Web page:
Channel: Trade

Thursday, 9 December 2010
India US FTA: Tough nut to crack
Indo-US Free Trade Agreement (FTA) is struggling for its existence as the two nations are not able to negotiate and conciliate over FTA terms and polices.

With US and India entering into a strategic partnership, the Free Trade Agreement (FTA) between the two nations has become a natural route to go forward. As trade and investment are becoming the axis of political relations, the two countries are bound to increase the level of economic engagement. So, while the situation is ripe for a free trade agreement between India and US, the differences have simply refused to settle down. In this situation the big question is - Can India and US reach into an agreement?


Despite growing Indo-US relations, the two sides have not been able to bridge the gap on the issue of market access. Unfortunately India & US have locked horns in WTO negotiations as well. Since the bilateral trade is growing with a CAGR of 16%, a free trade agreement can actually bring it to a new record level. Though there are not many bottlenecks for a FTA, agriculture has emerged as the most complicated issue.


India and US both have signed a number of Free Trade Agreements (FTA) with other nations. India has signed free trade agreements with Sri Lanka (1998) and Thailand (2003) plus a number of preferential trade agreements (tariff concession schemes) with countries/blocs such as Afghanistan, Nepal, Chile and Mercosur. In June 2005, the government signed a Comprehensive Economic Cooperation Agreement with Singapore, what many consider India's first "comprehensive" FTA.India signed FTA with the ASEAN in 2009. Currently, bilateral FTA negotiations are going on with the GCC, Bangladesh, Colombia, Uruguay, Venezuela and Mauritius. As a new development, only since 2007/2008, India commenced FTA talks with industrialized powerhouses like Japan, EFTA (European Free Trade Association) and the EU. The government is in various stages of considering talks with Indonesia, Malaysia, China, Korea, Israel, Egypt, SACU (Southern African Customs Union), Russia, New Zealand, Hong Kong and Australia.


The problem with India-US FTA is India's sensitivity to agriculture. US wants access for its agricultural products whereas India has clearly expressed its inability to do so. India did not face this problem while dealing with ASEAN and EU as EU and ASEAN are not a major agricultural producer. India-EU FTA also encompasses substantial trade but US wants almost 100 per cent coverage. So if India desires a FTA or economic cooperation, it will have to allow a zero duty market for everything, including highly-sensitive agricultural products.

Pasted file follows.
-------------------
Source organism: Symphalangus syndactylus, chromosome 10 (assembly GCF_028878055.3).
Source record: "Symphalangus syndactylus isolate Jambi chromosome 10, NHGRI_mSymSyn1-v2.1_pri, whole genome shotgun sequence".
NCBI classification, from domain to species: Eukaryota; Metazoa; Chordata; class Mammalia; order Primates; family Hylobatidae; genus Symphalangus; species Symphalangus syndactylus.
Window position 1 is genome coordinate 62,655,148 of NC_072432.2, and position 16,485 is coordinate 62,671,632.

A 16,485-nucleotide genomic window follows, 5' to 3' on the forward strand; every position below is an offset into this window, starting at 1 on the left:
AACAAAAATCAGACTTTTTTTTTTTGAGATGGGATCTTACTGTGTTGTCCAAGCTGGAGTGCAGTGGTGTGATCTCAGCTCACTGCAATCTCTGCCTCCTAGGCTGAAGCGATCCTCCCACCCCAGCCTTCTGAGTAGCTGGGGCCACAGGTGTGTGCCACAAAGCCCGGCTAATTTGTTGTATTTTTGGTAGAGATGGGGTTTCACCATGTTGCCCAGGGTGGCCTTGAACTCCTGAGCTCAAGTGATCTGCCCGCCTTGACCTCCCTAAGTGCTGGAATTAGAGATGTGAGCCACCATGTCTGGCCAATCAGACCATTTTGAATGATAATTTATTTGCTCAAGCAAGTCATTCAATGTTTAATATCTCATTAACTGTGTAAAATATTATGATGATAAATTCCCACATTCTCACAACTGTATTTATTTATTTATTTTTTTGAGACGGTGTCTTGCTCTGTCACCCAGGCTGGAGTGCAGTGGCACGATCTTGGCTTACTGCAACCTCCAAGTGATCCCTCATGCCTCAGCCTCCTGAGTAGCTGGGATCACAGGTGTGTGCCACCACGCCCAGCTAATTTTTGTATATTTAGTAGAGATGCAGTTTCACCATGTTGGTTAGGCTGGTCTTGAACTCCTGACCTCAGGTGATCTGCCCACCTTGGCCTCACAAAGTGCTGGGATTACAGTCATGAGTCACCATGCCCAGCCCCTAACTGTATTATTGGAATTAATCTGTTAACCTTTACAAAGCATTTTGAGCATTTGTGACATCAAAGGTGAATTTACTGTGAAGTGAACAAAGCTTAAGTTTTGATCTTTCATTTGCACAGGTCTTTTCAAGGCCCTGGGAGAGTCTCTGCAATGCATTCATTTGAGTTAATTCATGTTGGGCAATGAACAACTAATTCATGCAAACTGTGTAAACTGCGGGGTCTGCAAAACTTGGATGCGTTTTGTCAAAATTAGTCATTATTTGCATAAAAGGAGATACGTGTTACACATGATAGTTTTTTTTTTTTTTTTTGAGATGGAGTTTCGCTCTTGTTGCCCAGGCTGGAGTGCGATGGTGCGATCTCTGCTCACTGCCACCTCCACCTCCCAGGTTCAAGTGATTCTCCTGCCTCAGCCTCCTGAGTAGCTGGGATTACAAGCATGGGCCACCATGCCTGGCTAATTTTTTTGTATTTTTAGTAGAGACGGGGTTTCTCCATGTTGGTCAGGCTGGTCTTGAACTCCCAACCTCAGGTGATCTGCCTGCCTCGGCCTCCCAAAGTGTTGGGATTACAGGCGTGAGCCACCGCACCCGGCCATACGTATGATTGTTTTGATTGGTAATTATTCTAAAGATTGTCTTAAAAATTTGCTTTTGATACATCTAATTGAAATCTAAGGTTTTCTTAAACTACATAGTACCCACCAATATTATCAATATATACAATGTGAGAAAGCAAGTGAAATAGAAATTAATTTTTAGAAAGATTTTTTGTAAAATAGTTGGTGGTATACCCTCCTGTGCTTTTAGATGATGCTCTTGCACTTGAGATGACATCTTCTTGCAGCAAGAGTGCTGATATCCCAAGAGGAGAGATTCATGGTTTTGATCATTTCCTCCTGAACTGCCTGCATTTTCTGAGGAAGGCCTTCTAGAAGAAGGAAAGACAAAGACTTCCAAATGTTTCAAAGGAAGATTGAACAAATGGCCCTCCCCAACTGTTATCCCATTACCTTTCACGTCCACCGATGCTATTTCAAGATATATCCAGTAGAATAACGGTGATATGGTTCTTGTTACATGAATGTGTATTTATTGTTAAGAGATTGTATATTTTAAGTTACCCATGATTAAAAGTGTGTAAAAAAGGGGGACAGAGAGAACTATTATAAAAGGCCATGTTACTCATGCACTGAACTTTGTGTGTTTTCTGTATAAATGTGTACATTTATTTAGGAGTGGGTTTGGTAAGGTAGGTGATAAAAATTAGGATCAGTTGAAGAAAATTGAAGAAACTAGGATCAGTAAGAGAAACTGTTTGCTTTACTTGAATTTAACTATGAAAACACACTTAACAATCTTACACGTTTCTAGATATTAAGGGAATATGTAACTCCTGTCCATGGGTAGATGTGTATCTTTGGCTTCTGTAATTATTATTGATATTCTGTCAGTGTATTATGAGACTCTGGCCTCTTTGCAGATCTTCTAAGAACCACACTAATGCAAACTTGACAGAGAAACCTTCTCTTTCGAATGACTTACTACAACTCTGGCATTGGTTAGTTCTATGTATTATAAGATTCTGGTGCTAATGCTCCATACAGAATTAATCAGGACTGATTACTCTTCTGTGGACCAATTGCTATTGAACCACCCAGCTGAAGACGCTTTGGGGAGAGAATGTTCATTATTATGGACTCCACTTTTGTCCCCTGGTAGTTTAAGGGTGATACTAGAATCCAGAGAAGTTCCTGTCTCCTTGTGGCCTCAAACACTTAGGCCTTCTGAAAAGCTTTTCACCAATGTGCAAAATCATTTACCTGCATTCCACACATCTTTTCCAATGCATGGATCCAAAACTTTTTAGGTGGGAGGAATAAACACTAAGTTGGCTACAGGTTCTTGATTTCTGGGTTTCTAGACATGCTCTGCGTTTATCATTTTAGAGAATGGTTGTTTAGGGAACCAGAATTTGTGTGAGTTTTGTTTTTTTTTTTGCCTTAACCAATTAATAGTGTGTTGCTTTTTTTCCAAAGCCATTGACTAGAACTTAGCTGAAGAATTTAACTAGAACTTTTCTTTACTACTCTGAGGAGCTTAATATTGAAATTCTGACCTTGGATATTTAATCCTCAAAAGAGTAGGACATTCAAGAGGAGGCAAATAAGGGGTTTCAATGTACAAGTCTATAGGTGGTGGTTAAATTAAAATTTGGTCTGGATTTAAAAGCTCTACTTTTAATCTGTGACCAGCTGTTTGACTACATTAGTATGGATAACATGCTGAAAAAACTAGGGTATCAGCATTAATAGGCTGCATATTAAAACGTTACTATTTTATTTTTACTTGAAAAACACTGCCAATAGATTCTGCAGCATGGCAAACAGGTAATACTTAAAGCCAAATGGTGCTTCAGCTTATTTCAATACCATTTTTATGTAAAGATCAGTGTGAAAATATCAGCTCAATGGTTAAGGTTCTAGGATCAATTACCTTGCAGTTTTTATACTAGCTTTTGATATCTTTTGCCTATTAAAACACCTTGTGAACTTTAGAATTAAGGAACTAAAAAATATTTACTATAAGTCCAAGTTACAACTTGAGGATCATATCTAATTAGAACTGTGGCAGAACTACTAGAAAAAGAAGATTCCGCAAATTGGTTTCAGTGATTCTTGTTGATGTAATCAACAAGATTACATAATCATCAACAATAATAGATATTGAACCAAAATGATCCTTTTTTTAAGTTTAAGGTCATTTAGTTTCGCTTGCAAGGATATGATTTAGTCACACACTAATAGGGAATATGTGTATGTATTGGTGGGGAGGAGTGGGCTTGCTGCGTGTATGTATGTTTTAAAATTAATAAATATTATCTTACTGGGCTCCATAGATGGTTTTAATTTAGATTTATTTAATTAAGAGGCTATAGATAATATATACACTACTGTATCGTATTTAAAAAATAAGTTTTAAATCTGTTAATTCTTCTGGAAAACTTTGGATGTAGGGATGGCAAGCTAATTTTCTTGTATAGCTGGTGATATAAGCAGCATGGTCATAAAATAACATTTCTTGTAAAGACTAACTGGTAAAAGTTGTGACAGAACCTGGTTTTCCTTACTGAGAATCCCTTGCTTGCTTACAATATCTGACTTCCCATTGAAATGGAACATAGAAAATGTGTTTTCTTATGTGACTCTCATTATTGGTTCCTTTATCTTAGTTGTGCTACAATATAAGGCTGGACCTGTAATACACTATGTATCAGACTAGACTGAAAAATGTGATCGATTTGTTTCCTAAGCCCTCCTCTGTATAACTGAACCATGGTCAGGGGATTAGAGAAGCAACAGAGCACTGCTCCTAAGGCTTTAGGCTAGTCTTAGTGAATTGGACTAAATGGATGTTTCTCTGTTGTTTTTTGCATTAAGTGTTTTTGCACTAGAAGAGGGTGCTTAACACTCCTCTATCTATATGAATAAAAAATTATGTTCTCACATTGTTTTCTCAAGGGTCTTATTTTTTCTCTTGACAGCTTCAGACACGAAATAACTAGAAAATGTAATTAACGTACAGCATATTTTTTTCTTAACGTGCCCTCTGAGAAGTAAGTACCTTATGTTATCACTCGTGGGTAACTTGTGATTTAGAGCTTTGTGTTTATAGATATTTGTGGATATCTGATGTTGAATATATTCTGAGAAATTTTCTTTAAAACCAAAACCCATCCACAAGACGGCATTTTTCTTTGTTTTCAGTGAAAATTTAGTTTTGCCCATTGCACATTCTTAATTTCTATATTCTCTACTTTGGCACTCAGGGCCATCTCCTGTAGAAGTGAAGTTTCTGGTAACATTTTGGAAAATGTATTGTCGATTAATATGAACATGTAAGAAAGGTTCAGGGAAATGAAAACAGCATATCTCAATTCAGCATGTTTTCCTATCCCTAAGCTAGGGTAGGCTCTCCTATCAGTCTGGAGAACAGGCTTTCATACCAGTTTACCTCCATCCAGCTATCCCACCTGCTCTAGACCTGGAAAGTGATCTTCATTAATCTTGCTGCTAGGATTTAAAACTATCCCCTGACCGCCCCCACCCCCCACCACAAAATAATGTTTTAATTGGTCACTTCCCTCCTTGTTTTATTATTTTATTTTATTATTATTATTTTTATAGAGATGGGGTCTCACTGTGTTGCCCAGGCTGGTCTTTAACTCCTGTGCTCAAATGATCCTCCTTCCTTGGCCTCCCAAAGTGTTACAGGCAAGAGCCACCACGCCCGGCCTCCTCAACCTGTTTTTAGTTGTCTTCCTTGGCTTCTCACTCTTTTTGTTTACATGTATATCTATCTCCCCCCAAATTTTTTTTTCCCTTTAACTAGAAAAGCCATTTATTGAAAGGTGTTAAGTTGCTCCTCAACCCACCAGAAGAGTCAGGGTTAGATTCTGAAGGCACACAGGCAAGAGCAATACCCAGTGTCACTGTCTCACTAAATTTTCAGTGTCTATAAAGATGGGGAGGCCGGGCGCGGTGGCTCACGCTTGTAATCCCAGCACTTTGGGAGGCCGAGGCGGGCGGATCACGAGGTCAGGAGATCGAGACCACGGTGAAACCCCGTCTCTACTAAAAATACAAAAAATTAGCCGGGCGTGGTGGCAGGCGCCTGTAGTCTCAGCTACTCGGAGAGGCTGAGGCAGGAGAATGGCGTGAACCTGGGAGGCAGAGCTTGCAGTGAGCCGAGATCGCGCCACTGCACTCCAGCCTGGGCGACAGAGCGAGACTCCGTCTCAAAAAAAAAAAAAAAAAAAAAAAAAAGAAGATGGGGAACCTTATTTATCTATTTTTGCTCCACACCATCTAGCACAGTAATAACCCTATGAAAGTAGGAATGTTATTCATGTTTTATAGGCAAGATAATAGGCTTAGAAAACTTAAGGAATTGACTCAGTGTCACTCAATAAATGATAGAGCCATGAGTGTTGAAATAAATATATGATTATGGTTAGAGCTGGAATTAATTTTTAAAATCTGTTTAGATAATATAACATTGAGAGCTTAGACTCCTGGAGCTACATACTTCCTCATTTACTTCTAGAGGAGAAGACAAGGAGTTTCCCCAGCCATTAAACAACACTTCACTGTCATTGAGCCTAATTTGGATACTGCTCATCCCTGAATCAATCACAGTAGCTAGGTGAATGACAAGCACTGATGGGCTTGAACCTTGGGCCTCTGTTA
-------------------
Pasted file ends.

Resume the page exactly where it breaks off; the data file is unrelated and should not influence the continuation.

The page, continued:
So for now, it's a wait and watch situation for the US. The successful implementation of India-EU and India-ASEAN FTA might provide the needed impetus for India-US FTA. While currently US has shown its unwillingness to go ahead with a FTA excluding agriculture, it does not seem to be very easy in future, either. As India overtakes Japan in GDP (Purchasing power based) and continues to grow at a brisk pace of 8-9%, American companies will be at a disadvantage due to the absence of a FTA.


Regarding FTA the basic assumption has been that promulgation is easy when it is signed between countries with similar level of development. In this context, North-South FTA has met with resistance. In case of India-US FTA, India also has to look for a favorable agreement on TRIPS. The pharmaceutical is a crucial sector for India and so India needs to trade cautiously.


The Indian side is definitely trying to move ahead as FTA might provide India's service sector the much needed boost. The protectionism coming from various quarters of the world is a serious threat to India’s growing service sector.The role of American companies in India in some of the sectors is likely to be vital. India's growing infrastructure sector which is estimated to be around $1 trillion may get a considerable support from US investments. Likewise energy, insurance and agriculture supply chain are the key areas where India will gain the benefit of entry of US firms. So while a FTA can make the engagement of US companies much better in India, the gain for India comes not only at domestic front but also in outsourcing and other service sectors.


The policy makers in US have refrained to move ahead on FTA as any further gain by Indian companies in service sector in the US might lead to more loss of jobs. There is an added anxiety over the growing trade deficit of US with India.


Since the two sides have not been able to move forward on a broad FTA, there is a growing consensus that a limited number of sectors should be included in the FTA for now. Noting that achieving a comprehensive free trade agreement between India and the US would take time because of sharp differences on several issues involved, industry body FICCI has called for an Indo-US FTA excluding the contentious issues like agriculture. In fact, there are instances where the US has entered into a free trade agreement with countries excluding some of the contentious issues like agriculture. The prominent among these include HRD, energy, infrastructure and financial services. There are two driving factors behind US accepting this limited FTA. The first one is the intention to remain in competition with trade blocks like EU and second is to ensure a counter balance to the growing influence of China.


So now the million dollar question is - Will the two countries subside their differences and sign a FTA in near future? As of now the feeling is that India-US investment treaty might be the first step towards a FTA. So for now India-US FTA seems to be a pipe dream for thebusiness community in the two countries.


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